KPC showcases award winning photographer

Popular award winning author and photographer featured

The public is invited to a free presentation by author, photographer and conservationist Kim Heacox at 6:30 p.m. this evening in KRC’s McLane commons.

Heacox, from Gustavus, Alaska, has written more than a dozen books and his photography has appeared in many venues, including National Geographic, Smithsonian, Audubon, Travel and Leisure, Wilderness, Islands and Orion magazines.

Heacox, a National Book Award nominee, and a recent National Outdoor Book Award winner, has been a contract writer with the National Geographic Society since 1985.

His editorials in the Los Angeles Times have appeared in newspapers across the country. He has won the Lowell Thomas Award for excellence in travel writing twice and was a finalist for the Pen Center USA Western award for his memoir, “The Only Kayak.”

Heacox’s other works include “John Muir and the Ice that Started a Fire,” “Rhythm of the Wild,” “Caribou Crossing,” and his highly acclaimed first novel, “Jimmy Bluefeather.”

“Kim Heacox’s love for the land and people of Southeast Alaska shines forth in this character-driven saga, brimming with craft, humor, and deft turn of phrase. “Jimmy Bluefeather” easily makes the short list for the great Alaska novel,” said Nick Jans, Alaskan author of “A Wolf Called Romeo,” in a review he wrote for

The event is being sponsored by the KPC Showcase series and River City Books.

For more information, contact Dave Atcheson at 262-0346 or email

Laid off from the oil field? Brush up on industry skills

According to Henry Haney, assistant professor of process technology and Business and Industry Division co-chair, more and more unemployed oil industry personnel are turning to KPC to brush up their skills. “We are getting calls from people who have found themselves out of work with the recent downturn in oil prices,” Haney said.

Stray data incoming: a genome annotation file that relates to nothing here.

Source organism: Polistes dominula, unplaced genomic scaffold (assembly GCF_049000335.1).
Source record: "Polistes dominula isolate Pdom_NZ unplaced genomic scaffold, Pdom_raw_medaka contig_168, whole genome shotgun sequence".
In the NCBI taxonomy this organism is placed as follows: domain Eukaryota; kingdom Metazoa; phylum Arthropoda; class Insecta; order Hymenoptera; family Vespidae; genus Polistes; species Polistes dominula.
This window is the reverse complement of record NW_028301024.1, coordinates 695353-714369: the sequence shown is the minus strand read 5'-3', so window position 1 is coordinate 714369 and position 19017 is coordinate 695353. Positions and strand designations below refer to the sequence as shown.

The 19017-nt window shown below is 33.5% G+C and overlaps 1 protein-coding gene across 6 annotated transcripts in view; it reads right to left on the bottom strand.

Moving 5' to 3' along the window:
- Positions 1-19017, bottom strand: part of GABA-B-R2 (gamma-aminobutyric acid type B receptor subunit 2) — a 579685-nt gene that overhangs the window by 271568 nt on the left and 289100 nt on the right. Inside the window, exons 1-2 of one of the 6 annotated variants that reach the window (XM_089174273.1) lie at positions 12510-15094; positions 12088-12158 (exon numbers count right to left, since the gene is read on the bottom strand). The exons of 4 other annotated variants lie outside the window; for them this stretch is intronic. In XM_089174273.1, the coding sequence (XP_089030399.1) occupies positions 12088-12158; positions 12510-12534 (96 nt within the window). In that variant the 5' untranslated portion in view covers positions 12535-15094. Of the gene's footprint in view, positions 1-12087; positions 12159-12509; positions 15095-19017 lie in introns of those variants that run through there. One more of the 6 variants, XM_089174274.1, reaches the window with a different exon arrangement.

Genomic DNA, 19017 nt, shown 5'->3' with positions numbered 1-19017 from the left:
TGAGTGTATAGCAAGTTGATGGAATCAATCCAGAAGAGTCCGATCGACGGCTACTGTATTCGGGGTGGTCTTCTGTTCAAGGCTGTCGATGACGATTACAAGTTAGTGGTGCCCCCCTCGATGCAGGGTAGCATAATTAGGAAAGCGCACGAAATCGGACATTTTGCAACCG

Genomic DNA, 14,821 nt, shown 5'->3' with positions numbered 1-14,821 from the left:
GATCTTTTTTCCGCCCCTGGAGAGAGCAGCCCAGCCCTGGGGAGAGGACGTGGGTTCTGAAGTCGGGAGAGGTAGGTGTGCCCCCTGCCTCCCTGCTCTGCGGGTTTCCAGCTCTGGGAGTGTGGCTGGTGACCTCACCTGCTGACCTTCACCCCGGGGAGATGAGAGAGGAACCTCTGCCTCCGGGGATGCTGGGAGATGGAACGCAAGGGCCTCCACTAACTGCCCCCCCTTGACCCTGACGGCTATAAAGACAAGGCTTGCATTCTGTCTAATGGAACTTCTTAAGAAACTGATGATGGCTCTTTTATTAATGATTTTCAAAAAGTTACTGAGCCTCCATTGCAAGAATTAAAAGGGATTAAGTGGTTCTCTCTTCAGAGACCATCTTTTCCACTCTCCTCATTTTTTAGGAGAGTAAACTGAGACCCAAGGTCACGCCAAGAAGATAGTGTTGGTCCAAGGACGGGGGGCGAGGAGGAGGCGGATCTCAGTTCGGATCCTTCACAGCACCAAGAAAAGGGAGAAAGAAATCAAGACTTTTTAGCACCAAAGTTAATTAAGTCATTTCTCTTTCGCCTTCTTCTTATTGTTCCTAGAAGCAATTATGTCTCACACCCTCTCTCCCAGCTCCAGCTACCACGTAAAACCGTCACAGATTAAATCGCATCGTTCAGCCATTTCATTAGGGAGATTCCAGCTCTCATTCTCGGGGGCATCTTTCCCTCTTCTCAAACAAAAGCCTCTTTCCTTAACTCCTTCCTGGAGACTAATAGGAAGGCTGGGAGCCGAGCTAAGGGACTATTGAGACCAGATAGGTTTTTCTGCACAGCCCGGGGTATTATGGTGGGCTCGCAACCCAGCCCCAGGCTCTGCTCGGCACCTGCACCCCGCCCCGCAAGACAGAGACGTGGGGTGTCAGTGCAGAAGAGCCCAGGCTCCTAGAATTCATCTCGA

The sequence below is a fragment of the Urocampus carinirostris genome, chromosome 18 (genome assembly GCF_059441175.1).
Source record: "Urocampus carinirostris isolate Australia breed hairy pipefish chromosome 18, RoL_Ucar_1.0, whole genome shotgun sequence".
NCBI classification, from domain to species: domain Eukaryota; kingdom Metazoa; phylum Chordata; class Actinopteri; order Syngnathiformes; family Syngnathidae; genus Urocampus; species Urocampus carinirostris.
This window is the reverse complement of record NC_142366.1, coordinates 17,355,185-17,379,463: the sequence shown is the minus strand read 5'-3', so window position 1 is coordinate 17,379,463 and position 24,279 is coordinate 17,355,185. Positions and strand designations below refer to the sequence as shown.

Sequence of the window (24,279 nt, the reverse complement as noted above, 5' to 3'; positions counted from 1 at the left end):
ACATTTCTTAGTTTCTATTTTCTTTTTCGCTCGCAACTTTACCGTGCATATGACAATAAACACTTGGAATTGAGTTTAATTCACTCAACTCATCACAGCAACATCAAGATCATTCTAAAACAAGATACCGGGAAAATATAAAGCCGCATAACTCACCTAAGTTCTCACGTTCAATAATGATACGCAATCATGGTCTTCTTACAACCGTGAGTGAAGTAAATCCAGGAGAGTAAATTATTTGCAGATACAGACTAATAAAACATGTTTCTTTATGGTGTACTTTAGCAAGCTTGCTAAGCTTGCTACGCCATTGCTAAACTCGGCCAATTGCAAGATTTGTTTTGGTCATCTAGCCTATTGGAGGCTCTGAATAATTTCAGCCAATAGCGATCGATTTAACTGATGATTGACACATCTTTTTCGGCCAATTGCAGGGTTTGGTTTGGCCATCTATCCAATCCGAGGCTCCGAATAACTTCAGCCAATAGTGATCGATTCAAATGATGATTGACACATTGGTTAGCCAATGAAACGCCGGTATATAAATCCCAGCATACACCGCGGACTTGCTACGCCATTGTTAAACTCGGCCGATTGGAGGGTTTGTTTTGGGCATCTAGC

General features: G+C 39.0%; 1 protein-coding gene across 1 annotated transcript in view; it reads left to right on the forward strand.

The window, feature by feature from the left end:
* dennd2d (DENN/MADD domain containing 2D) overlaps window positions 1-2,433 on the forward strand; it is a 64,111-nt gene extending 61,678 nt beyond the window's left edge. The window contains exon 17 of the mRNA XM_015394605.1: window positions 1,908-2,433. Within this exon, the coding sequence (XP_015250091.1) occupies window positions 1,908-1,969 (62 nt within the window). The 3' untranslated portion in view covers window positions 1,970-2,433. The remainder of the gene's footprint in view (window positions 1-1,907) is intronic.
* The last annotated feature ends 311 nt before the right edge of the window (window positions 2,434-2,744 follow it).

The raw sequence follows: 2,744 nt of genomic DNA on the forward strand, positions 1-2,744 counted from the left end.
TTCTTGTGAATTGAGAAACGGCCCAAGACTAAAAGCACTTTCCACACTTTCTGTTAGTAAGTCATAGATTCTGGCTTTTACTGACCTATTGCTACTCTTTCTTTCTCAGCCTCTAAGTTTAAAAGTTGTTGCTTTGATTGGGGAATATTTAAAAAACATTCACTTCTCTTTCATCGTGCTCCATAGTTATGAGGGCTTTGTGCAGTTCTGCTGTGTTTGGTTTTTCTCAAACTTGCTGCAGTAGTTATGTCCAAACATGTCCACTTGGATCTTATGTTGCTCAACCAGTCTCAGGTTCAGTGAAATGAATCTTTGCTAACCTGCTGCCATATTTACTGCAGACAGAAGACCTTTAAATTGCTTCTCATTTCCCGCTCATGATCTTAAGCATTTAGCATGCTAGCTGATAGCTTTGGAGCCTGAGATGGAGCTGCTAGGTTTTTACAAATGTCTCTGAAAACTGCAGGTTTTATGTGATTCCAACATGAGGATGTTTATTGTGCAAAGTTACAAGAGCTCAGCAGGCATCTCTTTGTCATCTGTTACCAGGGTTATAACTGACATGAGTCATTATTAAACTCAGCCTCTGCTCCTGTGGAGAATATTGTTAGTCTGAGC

“They are targeting our Petroleum Technology one-year certificate program in order to gain more skills to increase their employability when the industry turns around again.”

Haney reminds potential students that past college-level credits can often be applied to this certificate program, making the one-year program more achievable.

The 33 credit certificate curriculum includes courses in process technology, equipment and operations, instrumentation, oil and gas exploration and basic electronics. View the program requirements at the KPC website at this link:

For more information about the Petroleum Technology certificate, contact Haney at 262-0341 or by email at

Popular history course offered this summer

KPC will be offering History A341: History of Alaska in a 10-week intensive, online format during the summer semester (May 6-13). The class will be taught by Dr. Jane Haigh.

The comprehensive class will provide an introduction to Alaska and its relationship to America and the world.

Haigh will discuss Alaska’s geography, Alaska Native anthropology and a detailed chronological history of the state’s development.

Topics that will covered include Russian exploration, occupation and management; Native-Russian relations; the Alaska Purchase; U.S. military; missionaries; gold rushes; territorial era; statehood; Native land claims and corporations; oil development and the disposition and management of Alaska lands. Registration for this class and other summer courses is available at

More in News